Right before the alarm rang early this morning I was having the most delightful and curious dream. I must admit that I’ve been having many strange dreams, the kind you have when you are a bit delirious from being sick and in pain, as I’m half way into week two of being quite ill (though on the road to recovery, knock on wood). But this dream in particular captured my attention.
I won’t recount all the details, just the part right before I was rudely awakened. I was a waitress as a café, obviously enjoying my work very much as I was smiling and almost dancing around as I served and chatted with my customers. One of my customers was the lovely young actor Robert Pattinson, a.k.a. Edward the vampire from the Twilight saga. (Truth be told, I would have preferred that Daniel Radcliffe was one of my customers, as I’m a Harry Potter woman. But apparently I was not the casting director for this dream.) Any way, I approached Robert’s table, twirling and skipping, and joyfully served him his order. Suddenly, though with slow grace, he stood up from his table and faced me; he was quite a lot taller than I am, and he kind of bent down and reached toward my face, gently taking hold of and caressing my chin. Staring into my eyes, he said, “I find the little lines around your eyes to be so delightful, so charming.”
As the alarm sounded and I began to emerge from the depths of the dream, the last image I recall is the dream-Jenny smiling somewhat wryly at the dream-Robert and saying with quite a bit of sass, “Gee, thanks.”
After my daughter woke up and had a bit of tea, I told her that I’d had a dream about Robert Pattinson (who she thinks is “hot” though not as fine an actor as Daniel.). She gasped and asked for details. As I was telling her about the dream and watching closely her reaction to what I was telling her, she said, “That’s really sweet that he said that to you.” Yeah, I thought, how terribly sweet that I dreamed that a beautiful young male British actor thinks the increasingly visible wrinkles around my eyes are delightful and charming. That's just great.
The dream, of course, has nothing to do with me having the hots for Robert Pattinson, nor does it predict that I am going to re-career and leave academe for waitressing (which would be less re-careering than retro-careering—food service: been there, done that.). I’ll have to consult my colleague Gillian the dream expert, but the strong image I especially resonate to as I reflect more on this dream is the dream-Jenny who is twirling, skipping, smiling, utterly absorbed in her work as a waitress, e.g. as one who serves and nourishes others. Also, visually, the dream-Jenny appears to be the “real-Jenny,” me in my current form as a mid-life woman, in the here-and-now (though perhaps more energetic in her embodiment than I actually am currently) – silver shooting stars in my hair and increasingly visible wrinkles around my eyes.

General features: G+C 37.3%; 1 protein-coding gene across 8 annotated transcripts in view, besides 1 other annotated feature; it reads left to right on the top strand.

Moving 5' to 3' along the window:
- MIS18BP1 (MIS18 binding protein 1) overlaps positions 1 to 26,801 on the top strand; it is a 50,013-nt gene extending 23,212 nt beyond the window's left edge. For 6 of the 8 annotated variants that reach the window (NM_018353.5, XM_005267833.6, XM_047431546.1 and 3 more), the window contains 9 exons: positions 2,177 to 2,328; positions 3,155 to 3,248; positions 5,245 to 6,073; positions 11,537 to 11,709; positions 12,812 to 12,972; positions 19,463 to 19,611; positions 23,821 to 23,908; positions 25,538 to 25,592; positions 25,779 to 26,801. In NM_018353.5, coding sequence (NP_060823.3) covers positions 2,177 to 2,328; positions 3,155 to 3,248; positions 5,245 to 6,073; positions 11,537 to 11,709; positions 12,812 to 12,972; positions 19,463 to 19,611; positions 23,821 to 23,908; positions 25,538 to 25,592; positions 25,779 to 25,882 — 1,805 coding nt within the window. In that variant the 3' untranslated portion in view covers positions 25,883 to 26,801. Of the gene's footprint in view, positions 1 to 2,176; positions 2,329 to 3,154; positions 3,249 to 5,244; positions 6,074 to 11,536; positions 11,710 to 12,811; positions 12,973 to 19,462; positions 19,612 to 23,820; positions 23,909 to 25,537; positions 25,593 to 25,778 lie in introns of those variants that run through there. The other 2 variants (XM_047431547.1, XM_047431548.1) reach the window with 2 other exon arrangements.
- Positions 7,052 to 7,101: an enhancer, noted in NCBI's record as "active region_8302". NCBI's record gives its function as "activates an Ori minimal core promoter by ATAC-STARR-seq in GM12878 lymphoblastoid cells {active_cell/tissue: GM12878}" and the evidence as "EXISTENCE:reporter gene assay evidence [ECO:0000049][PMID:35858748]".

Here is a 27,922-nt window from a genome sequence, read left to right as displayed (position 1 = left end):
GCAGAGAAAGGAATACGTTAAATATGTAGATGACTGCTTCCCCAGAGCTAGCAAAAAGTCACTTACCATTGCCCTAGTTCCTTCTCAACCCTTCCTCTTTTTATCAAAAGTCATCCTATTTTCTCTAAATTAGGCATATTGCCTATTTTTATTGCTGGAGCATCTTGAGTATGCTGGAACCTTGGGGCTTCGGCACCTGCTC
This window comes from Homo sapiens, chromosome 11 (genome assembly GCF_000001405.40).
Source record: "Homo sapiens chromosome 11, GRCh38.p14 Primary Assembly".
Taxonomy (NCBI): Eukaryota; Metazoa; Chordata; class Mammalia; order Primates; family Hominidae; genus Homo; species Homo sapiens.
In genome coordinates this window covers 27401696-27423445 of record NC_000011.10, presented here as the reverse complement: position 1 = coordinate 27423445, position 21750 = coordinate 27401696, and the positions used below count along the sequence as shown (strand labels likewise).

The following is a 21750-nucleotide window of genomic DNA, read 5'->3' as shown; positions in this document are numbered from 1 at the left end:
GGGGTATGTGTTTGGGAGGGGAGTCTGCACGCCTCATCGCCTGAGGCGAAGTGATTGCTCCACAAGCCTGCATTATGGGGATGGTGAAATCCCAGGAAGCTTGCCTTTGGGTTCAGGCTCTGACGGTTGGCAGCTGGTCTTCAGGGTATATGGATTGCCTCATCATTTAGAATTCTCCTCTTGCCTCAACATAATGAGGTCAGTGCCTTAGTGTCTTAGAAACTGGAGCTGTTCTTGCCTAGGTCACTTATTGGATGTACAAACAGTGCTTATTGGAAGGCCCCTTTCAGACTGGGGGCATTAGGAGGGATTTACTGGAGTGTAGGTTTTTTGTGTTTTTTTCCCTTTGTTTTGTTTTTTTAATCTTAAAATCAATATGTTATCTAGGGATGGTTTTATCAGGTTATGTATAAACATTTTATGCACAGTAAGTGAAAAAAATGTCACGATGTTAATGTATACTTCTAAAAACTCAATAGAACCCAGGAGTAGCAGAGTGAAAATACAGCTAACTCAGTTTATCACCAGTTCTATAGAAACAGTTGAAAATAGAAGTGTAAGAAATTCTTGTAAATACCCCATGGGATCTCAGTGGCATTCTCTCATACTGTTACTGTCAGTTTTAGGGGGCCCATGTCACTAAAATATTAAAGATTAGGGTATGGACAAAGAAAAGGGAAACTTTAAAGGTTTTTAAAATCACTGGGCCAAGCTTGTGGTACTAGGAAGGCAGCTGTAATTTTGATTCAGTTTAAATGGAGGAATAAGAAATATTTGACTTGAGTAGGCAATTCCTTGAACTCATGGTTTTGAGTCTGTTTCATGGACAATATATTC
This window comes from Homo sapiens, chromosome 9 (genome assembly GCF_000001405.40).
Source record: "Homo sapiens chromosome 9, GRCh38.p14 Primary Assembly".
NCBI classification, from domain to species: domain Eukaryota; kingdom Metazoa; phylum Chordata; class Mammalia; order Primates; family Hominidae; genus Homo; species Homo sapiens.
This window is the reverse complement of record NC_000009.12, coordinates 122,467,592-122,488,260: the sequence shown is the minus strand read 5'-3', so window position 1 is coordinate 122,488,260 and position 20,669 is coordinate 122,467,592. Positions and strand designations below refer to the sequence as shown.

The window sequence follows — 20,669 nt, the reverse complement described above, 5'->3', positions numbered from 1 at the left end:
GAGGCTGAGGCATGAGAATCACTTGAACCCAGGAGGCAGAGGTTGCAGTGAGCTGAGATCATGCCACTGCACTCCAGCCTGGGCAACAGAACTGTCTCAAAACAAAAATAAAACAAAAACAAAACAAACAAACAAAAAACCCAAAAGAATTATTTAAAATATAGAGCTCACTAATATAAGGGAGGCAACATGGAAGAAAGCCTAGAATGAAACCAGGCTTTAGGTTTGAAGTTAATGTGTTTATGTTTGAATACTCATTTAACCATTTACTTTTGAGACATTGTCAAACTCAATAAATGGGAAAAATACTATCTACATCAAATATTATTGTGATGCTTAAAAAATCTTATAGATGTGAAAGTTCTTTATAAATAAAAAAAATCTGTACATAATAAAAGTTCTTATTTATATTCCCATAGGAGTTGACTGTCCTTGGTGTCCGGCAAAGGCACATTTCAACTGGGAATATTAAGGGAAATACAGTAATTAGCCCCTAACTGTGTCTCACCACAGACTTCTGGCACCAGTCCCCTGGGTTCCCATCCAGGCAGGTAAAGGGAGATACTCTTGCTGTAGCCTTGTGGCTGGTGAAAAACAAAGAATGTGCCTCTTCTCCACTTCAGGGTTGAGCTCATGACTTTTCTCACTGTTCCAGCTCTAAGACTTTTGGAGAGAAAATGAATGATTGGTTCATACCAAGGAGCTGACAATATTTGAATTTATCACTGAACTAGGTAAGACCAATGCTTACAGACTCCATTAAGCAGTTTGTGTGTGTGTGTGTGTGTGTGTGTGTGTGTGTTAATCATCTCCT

And the other strong image I can’t shake: Dream-Robert, sweet as he was, stopped dream-Jenny a bit short, thus the wry, “Gee, thanks” in response to his well-meaning complement. Until he gazed into my big dark eyes and saw and commented upon the wrinkles around them, I was fully embodied, un-moored to time, dancing through the unfolding dream story, unselfconscious, not a mid-life female waitress receiving a side-ways complement from a younger, foxy male.
I will pause here to say that my attitude toward my dream-life has always been first and foremost to honor and attend to the dream itself, to explore the story or stories inside of any particular dream, rather than by beginning with asking questions about what the dream is trying to tell me about things outside of itself. That’s not to say that in the process of reflecting upon and perhaps making some sense of my dreams I don’t wonder why I have had a particular dream at a particular time, what’s going on in my life that I’m experiencing or processing that my dream-consciousness might be offering me information about, even calling my wakeful attention to. But I always start with the dream itself and work my way out from there.
And in working my way out from the particular dream I’ve just recounted in an effort to dwell with it a bit longer and see what insights might be discovered, I find myself moving backward to yesterday.